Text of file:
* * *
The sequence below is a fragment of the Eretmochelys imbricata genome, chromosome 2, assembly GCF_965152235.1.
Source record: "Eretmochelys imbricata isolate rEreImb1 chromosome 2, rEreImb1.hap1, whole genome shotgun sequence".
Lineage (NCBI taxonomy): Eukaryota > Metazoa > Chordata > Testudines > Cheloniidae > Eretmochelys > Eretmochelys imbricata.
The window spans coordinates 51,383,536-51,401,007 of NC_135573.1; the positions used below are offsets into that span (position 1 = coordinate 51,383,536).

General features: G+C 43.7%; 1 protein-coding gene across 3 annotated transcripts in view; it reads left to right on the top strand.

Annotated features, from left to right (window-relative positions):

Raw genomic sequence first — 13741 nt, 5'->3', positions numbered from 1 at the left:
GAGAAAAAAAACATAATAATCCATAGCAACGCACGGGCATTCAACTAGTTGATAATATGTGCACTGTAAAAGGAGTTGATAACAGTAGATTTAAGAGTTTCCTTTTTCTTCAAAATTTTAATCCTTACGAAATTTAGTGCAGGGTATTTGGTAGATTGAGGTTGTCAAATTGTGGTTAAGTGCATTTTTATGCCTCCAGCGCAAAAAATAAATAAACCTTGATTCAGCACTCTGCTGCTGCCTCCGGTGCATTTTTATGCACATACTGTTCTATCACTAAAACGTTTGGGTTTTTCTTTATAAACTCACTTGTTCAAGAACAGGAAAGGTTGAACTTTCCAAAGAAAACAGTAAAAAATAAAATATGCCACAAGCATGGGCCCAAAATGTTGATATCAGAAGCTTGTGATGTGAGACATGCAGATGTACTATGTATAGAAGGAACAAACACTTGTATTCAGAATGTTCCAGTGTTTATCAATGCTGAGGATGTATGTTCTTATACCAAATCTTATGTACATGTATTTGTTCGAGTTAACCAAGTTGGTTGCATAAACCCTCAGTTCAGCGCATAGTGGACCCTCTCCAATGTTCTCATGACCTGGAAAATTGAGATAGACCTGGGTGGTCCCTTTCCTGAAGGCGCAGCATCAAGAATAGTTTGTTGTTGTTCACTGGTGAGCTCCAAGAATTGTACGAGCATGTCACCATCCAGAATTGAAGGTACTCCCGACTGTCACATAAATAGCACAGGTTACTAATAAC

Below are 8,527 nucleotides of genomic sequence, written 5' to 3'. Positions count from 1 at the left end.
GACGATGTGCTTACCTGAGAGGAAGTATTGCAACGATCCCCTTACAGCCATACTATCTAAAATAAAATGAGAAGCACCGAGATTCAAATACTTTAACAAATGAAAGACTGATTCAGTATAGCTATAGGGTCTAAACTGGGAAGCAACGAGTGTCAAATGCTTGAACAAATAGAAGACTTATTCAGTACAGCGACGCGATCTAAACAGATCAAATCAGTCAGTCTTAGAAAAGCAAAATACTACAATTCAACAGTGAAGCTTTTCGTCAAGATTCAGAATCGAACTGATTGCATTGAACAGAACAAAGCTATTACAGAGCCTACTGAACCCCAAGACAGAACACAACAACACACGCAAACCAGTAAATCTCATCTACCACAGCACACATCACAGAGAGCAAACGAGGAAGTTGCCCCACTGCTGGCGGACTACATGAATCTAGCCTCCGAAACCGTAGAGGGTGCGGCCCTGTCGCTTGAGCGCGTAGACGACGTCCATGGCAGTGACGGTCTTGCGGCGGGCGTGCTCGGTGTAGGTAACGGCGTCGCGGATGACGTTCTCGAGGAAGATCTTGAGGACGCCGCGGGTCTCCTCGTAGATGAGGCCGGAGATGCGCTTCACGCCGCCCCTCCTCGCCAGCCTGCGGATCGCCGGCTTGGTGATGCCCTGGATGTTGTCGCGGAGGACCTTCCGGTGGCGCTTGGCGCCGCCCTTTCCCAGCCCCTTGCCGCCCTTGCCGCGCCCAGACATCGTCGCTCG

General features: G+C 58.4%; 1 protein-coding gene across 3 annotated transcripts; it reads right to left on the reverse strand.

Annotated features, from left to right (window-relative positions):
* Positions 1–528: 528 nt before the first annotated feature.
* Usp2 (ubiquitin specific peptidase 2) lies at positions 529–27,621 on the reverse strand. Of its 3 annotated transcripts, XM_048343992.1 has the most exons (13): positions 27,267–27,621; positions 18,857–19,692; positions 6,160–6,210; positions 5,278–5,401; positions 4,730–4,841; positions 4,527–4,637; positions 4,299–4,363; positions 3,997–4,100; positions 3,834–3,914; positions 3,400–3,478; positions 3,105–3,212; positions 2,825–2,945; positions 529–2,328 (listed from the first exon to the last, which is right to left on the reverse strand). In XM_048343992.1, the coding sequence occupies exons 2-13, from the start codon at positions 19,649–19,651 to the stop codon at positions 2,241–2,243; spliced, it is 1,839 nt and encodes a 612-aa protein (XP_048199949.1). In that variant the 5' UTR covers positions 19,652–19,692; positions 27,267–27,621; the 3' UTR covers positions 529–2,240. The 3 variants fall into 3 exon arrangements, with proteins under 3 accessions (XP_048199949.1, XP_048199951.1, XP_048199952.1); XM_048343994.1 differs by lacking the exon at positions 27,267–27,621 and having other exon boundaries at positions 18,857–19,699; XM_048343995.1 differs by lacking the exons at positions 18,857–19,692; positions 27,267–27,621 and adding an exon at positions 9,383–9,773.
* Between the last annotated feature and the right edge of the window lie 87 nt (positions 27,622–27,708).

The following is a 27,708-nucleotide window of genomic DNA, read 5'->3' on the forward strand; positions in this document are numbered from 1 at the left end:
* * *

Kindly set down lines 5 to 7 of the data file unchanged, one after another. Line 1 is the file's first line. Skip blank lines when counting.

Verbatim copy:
General features: G+C 43.7%; 1 protein-coding gene across 3 annotated transcripts in view; it reads left to right on the top strand.

Annotated features, from left to right (window-relative positions):

Raw genomic sequence first — 13741 nt, 5'->3', positions numbered from 1 at the left: